Educational reforms in Nigeria's Osun state have created religious tensions in schools, resulting in Islamist youths beating a Christian principal unconscious last month, Christian leaders said.
The state in southwestern Nigeria reclassified schools in September, thus merging those originally founded by Christian missionaries with other schools. The mergers, including the blending of single-sex schools with co-ed schools, require Muslims to attend the institutions of Christian heritage, the Christian leaders said. The Christian "missionary" schools, taken over by the state in 1975, have been considered public schools since then.
Among tensions created under the September changes, Islamist youths armed with axes and cutlasses on Nov. 25 attacked staff members and students at the Baptist High School-Ejigbo after administrators enforced a ban on the hijab, a covering for head or body used by Muslim women. Injured teachers and students received treatment at Baptist Medical Centre in Ejigbo, and principal Layi Oguntola regained consciousness only after hospitalization, the Christian leaders said.
The attackers, who also tried to burn down a Baptist church on Nov. 25, said they were upset that school officials had stopped Muslim students from wearing the covering, church leaders said. After school authorities on Nov. 22 sent a Muslim female student home for violating the school ban on the covering, the Islamists on Nov. 25 stormed the premises at about 8 a.m., heading first for the office of the principal.
The high school in Osun, a state usually free of religious tensions, was established by the Nigerian Baptist Convention. The Rev. Bayo Ademuyiwa, conference president of the 35 Baptist congregations in the area, said the church had no objection to the government's attempt to equip schools, but that it would not allow attempts to erase its identity and heritage through policies aimed at enthroning Islam.
"Our forefathers and missionaries sacrificed their lives, resources and everything to establish schools, reputable schools with morals and values, and that is why the Baptists in Iwo land are here to protect our schools," Ademuyiwa said. "Baptists in Iwo land say no to merger of schools, and Baptists in Iwo land say no to the use of the hijab in Baptists' schools."
Sunday Akere, Osun state commissioner for information, confirmed the attack on the Christian high school.
"It is unfortunate that this happened at a time when we are already achieving peace in the area of schools' reclassification," Akere told Morning Star News.
Folasade Odoro, Osun State Police spokesman, also confirmed the attack.
"We received a report on the attack, and we have brought the situation under control," Odoro said.
The Nigerian Baptist Convention had rejected the Osun government decision to send Muslim students to schools of Christian heritage, saying they would not allow hijab-wearing students to attend. Convention leaders said the new education policy of state Gov. Rauf Aregbesola, a Muslim, was an attempt to Islamize schools and force Islam on Christians.
In a peaceful protest on Oct. 2, the Baptist leaders held a worship service in the chapel of the high school and called on the government to rescind the policy, which they called an effort to erode the gains of Christianity by forcefully taking over Christian schools.
The Rev. Elisha Ogundiya, chairman of the Osun state chapter of the Christian Association of Nigeria, said the church would not compromise.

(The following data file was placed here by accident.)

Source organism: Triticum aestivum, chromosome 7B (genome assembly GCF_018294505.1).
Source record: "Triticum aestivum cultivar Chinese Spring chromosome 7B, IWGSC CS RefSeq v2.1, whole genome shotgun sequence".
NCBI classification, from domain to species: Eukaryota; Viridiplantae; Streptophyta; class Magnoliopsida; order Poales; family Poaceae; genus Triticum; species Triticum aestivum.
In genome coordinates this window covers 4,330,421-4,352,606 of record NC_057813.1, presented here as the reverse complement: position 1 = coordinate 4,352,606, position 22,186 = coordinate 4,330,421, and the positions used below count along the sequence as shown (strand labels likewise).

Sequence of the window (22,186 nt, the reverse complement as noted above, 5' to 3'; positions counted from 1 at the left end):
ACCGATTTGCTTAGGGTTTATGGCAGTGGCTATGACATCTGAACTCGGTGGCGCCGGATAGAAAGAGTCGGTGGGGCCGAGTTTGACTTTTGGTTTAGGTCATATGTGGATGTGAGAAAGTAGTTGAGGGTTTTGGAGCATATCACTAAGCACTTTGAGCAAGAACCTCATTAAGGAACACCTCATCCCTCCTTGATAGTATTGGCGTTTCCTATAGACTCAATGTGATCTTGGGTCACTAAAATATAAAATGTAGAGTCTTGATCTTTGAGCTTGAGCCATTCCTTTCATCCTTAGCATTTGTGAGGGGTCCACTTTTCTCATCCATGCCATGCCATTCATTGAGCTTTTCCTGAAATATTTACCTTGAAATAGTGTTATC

"We observe that the foundation of Christian faith is being threatened by some of the state government policies, especially in the education sector, which the church is strongly averse to and is not ready to compromise," Ogundiya told Morning Star News. "The Christian Association of Nigeria, on behalf of the entire Christians in the state, unanimously resolved that the state government should stop the merger of schools forthwith; reverse the changing of single-sex schools to co-educational schools in order to preserve the religious character of each school; and return all mission schools back to their original founders."
The state governor, however, said in a statement shortly after the protest that the Christian leaders' request for the policy to be rescinded would not be granted.
"No single group, organization, individual, religious or social body's interest would suffer as a result of the ongoing re-classification and reform," Aregbesola said in a statement through his media aide, Semiu Okanlawon.
In an interview with the Nigerian newspaper Leadership, Aregbesola said Osun's Yoruba people – Christians, Muslims and adherents of traditional religion – have long lived peacefully among each other.
"If Yorubas have been living together like this, where then is the basis for this allegation that we mixed Christians with Muslims?" he said in the interview.
Christian leaders told Morning Star News that the Nov. 25 attack was a clear indication of a hidden agenda by the Muslim-controlled government and Muslims in the state to Islamize Christians.
As a result of the attack, the Baptist High School and other Christian schools in the town were closed. Security agents and armed policemen were deployed to contain the spread of attacks on Christians as Islamists had tried to set fire to the United Baptist Church.
While most Muslims in Nigeria live in the northern states, Osun has a large population of Muslims, Christians and adherents of indigenous beliefs. Christians make up 51.3 percent of Nigeria's population of 158.2 million and live mainly in the south, while Muslims account for 45 percent and reside primarily in the north, according to Operation World.